WASHINGTON — A delegation from Australia's WikiLeaks Party visited with top Syrian officials in Damascus last week as part of a "solidarity delegation" to oppose Western intervention in the civil war.
"The WikiLeaks Party will participate in a solidarity delegation to Syria to promote peace and reconciliation," read a post on the party's website from Dec. 22. The delegation "consists of representatives from The Wikieaks [sic] Party, academics and activists on Syrian issues."
"The WikiLeaks Party was the first party in Australia to warn of the deadly consequences of any Western military intervention in Syria," the post continues. "It went further by questioning the credibility of the excuses of such intervention based on unsubstantiated reports of the Syrian Army's use of chemical weapons against Syrian civilians. Such claims that reminded us the same excuses used to invade Iraq. Such claims that turned out to be no more than fabrications and lies."
A Syrian TV report (above) shows members meeting with top regime officials like the prime minister, the deputy foreign minister, and the health minister. In an interview at 3:45 in the segment, WikiLeaks Party chairman and Julian Assange's father John Shipton says, "We'll continue to expose the truth to the Australian people and to our international audience, and next year we will set up an office in Damascus."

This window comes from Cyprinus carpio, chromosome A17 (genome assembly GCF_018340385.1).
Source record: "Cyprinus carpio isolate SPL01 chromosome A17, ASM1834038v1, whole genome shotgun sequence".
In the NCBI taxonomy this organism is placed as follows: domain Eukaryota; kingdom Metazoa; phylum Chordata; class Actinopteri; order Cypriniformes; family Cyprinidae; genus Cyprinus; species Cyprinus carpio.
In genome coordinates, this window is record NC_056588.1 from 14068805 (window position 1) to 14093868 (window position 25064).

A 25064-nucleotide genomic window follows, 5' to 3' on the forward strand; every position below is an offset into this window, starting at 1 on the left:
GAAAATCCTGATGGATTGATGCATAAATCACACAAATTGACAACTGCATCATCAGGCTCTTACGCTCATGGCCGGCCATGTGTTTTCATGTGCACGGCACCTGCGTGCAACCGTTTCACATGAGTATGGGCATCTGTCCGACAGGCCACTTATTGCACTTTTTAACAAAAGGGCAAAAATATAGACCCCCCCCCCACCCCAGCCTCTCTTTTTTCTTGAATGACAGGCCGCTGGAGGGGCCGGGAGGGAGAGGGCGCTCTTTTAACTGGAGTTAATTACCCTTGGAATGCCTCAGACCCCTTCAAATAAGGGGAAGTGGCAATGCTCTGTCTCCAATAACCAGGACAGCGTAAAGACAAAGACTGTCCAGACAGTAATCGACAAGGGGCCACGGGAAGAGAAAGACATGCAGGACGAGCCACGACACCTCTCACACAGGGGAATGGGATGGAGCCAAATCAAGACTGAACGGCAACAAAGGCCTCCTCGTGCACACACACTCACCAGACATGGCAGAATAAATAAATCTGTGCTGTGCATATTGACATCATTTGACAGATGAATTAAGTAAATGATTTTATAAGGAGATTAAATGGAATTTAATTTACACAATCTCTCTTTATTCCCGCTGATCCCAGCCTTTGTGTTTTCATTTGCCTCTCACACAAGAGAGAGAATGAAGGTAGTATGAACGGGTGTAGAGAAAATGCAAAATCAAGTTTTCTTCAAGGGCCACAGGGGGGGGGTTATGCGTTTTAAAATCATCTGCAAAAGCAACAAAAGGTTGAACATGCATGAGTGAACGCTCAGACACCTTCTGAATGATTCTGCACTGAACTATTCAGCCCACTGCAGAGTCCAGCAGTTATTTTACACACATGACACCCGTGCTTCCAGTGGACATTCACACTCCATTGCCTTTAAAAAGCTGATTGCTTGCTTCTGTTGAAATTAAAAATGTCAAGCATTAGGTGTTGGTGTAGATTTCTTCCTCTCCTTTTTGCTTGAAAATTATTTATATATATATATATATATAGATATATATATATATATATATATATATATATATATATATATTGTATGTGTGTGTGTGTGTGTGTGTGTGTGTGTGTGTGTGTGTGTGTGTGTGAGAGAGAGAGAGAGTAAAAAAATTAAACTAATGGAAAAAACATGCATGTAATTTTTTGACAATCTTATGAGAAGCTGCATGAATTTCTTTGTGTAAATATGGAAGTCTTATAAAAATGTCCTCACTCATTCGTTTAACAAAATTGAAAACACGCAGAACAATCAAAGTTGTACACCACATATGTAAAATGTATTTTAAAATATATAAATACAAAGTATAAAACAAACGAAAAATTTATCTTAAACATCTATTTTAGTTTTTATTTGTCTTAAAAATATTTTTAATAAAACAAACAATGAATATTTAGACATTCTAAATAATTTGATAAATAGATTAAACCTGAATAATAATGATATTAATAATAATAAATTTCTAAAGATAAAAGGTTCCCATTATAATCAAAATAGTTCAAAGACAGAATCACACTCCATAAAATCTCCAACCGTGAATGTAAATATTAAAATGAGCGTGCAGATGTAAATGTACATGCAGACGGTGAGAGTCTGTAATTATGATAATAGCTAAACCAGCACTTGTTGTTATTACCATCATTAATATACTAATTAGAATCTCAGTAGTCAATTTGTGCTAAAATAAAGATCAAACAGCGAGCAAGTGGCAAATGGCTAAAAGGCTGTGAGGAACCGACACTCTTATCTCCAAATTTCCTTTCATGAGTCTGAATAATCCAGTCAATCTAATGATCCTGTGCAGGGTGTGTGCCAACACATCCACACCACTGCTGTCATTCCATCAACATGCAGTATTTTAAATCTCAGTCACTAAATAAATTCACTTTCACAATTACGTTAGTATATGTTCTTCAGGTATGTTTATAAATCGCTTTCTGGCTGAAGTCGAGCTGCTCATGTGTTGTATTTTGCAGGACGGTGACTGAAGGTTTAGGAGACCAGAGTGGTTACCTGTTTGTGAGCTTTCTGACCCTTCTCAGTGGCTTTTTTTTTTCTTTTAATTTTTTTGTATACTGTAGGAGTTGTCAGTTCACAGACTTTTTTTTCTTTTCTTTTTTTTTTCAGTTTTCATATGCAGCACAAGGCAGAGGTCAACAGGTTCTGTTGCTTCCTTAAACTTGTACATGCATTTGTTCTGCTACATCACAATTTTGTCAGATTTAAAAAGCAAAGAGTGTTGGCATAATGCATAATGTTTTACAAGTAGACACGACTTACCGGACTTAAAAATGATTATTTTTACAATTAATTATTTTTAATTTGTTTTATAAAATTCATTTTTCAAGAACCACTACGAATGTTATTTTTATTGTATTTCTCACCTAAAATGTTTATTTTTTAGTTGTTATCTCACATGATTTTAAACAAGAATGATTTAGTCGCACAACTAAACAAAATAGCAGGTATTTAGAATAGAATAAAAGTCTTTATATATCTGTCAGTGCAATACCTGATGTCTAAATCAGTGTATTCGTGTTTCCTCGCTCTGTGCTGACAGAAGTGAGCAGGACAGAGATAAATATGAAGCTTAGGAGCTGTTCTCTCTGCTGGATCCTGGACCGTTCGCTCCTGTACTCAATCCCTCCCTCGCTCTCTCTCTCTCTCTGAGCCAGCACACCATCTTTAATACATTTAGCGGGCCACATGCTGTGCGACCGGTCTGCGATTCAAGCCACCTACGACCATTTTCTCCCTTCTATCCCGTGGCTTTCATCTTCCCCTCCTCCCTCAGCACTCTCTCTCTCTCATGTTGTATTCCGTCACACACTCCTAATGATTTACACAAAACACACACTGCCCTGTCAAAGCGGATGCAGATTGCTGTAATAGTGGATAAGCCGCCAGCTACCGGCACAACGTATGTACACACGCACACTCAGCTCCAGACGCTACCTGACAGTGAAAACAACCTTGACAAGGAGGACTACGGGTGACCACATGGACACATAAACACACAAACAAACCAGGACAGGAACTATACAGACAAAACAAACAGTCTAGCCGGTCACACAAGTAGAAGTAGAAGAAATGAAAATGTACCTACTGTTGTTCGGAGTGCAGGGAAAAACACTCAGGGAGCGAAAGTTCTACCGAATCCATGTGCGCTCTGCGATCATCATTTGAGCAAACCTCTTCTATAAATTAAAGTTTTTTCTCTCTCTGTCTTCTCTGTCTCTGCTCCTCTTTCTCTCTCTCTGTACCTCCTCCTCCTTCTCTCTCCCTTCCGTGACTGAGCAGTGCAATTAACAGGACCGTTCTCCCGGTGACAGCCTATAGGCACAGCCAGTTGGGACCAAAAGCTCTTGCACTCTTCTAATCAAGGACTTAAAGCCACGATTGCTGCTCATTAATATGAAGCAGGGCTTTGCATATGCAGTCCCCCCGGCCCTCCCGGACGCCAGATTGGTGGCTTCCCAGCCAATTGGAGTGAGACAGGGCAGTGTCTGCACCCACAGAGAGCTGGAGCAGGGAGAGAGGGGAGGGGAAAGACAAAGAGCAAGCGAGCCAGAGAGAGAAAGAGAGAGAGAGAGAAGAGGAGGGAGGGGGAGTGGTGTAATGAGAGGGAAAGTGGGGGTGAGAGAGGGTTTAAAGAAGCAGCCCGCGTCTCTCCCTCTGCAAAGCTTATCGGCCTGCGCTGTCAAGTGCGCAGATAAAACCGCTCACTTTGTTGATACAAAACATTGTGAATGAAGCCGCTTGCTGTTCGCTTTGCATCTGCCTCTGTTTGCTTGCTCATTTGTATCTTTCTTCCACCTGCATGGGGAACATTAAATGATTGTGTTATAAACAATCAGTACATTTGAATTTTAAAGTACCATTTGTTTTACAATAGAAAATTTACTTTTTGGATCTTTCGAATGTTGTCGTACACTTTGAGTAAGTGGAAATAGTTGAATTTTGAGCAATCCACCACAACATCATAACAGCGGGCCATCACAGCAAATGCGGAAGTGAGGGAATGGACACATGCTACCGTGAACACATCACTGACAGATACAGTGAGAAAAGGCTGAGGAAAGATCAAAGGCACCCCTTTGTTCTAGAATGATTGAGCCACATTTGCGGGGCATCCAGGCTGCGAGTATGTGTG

The delegation included Tim Anderson, a professor at the University of Sydney who was convicted in 1989 on charges relating to the 1978 Sydney Hilton Hotel bombing, though he was later acquitted.
WikiLeaks founder Julian Assange ran as a WikiLeaks Party candidate for an Australian senate seat this year and vowed to run again with the party after he lost.
Representative for WikiLeaks and the WikiLeaks Party did not immediately respond to a request for comment.
Correction: An earlier version of this story stated that Anderson was convicted but failed to say that he was later acquitted.